I have been rescuing them for years and for the money you really can’t do better. You have to be ready to rub off some rust and sharpen some steel though.

-- I remember when Grateful wasn't Dead

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LittleShaver

554 posts in 1038 days


#4 posted 08-01-2018 07:56 PM

I have 30 or 40 planes, but the old #5 I picked up at a garage sale for $3 some 35 years ago gets the most use. Had to make a new tote and spend some hours getting it tuned up, but it has probably been my best value tool purchase ever.

-- Sawdust Maker

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JCamp

986 posts in 969 days


#5 posted 08-02-2018 12:46 AM

Try timetestedtools.com
The owner is DonW. He’s a forum member and a extreme wealth of information. He’s tools on the site are usually sharpened and ready to go to work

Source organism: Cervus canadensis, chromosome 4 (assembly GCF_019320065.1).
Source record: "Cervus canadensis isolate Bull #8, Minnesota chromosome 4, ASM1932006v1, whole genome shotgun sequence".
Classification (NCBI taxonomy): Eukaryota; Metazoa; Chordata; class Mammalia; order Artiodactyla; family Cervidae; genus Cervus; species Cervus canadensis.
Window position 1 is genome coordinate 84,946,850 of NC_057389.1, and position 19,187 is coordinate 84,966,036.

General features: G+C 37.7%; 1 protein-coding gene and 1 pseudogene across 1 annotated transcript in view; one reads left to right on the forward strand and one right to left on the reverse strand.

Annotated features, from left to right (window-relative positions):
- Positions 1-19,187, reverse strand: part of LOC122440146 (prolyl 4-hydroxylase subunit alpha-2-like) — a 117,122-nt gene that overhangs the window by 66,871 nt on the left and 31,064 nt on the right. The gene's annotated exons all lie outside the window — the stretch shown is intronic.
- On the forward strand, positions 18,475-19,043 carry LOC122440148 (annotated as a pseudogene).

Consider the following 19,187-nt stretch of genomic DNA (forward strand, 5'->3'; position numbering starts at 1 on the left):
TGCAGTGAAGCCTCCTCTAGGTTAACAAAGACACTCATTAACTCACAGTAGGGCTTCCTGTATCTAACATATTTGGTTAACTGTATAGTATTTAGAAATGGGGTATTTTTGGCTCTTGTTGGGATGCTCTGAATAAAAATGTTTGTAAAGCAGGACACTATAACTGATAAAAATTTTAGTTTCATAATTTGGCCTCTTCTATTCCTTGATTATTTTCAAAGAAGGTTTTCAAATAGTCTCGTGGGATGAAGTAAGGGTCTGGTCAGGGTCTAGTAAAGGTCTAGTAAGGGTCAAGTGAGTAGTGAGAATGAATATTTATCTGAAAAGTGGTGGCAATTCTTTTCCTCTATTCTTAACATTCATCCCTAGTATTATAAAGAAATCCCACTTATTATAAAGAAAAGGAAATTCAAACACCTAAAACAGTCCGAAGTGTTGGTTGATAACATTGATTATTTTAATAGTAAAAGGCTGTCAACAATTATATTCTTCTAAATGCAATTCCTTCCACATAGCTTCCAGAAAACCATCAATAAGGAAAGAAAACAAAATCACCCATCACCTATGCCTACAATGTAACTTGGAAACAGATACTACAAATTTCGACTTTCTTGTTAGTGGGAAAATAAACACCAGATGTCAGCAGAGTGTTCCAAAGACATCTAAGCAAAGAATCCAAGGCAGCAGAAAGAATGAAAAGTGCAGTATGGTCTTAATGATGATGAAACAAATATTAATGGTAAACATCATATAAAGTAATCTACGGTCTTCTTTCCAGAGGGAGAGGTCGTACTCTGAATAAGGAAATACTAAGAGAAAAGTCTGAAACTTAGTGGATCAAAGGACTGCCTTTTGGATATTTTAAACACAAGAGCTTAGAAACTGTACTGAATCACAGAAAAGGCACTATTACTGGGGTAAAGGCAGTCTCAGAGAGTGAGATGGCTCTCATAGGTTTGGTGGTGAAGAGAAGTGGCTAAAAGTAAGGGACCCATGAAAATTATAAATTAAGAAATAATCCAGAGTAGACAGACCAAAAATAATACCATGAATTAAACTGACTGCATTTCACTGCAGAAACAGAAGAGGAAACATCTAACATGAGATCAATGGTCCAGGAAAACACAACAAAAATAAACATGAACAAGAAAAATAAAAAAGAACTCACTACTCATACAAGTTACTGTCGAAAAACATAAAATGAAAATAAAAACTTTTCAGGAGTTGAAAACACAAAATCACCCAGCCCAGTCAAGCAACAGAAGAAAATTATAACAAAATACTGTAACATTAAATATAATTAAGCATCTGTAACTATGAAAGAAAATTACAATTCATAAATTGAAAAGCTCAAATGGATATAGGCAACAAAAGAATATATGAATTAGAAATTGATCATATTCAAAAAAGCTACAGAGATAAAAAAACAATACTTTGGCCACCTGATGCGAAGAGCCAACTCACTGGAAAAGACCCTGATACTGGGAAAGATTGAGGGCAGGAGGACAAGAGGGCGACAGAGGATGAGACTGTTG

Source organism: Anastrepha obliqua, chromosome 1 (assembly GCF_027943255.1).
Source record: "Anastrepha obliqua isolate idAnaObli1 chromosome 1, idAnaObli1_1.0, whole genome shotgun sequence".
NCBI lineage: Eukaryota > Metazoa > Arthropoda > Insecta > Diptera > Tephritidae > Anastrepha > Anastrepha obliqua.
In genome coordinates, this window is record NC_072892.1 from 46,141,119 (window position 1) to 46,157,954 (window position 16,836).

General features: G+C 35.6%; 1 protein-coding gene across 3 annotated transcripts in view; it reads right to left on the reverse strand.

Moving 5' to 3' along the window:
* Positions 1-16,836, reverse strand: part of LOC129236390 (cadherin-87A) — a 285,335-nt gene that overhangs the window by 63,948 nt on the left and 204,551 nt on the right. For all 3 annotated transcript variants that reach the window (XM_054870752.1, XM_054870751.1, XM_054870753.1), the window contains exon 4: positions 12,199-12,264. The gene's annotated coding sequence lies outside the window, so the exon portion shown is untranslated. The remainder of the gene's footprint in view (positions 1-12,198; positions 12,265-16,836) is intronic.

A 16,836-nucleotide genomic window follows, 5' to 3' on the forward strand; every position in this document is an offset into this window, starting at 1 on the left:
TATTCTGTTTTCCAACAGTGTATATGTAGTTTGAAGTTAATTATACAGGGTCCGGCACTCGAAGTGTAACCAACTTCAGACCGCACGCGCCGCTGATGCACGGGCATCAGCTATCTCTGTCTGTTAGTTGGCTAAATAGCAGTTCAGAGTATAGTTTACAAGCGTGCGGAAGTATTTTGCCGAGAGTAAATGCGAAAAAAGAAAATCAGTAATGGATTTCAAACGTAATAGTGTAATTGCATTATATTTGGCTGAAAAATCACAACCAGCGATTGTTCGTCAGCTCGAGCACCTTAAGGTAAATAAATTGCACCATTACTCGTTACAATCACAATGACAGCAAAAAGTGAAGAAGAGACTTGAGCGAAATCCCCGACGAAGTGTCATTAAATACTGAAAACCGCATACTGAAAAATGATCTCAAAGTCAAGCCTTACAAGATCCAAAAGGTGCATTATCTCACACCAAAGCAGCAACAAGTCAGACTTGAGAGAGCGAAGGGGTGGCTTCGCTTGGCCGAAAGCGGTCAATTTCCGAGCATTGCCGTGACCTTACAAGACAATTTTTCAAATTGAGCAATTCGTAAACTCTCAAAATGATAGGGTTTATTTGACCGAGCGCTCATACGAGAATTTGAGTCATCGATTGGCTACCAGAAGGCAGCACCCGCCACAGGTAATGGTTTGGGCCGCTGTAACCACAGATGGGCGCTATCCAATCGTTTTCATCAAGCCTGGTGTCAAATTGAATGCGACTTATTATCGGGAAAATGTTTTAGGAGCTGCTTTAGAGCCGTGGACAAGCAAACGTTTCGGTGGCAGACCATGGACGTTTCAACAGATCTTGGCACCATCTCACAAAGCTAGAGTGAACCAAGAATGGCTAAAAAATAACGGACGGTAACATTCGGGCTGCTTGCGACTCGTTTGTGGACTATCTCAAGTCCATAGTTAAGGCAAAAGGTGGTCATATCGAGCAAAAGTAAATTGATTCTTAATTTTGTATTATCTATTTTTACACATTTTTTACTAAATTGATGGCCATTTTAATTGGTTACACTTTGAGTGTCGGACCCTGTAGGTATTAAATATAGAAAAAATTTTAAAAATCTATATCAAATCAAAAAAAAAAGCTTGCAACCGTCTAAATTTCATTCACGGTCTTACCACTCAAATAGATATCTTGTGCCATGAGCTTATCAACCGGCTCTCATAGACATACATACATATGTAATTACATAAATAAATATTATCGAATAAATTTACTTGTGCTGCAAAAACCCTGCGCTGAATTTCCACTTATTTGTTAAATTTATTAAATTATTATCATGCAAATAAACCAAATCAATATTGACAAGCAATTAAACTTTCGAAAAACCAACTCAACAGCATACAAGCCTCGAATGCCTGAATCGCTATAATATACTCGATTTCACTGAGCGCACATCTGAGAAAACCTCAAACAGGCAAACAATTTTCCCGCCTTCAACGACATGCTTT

-- Whatsoever thy hand findeth to do, do it with all thy might

View BlasterStumps's profile

BlasterStumps

1325 posts in 858 days


#6 posted 08-02-2018 01:02 AM

For whatever it is worth, you can shoot edges with a low angle block plane if you want. I usually flip my bench hook over which gives me a version of a quickly made shooting board. I lay my plane on it’s side right on the bench up against the side of the board and shoot the edge of whatever I need to. Not too much special about all that. Just need to get the edge straight, smooth, and to the correct angle. A NO 4, 4 1/2, 5, 5 1/2 all work. My Millers Falls 56B does surprisingly well on end grain.

-- "I build for function first, looks second. Most times I never get around to looks." - Mike, western Colorado

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TheFridge

10858 posts in 1905 days


#7 posted 08-02-2018 01:15 AM

In need of a home. They are house trained and ready to roll. PM if interested.

-- Shooting down the walls of heartache. Bang bang. I am. The warrior.

View ColonelTravis's profile

ColonelTravis

1976 posts in 2313 days


#8 posted 08-02-2018 02:07 AM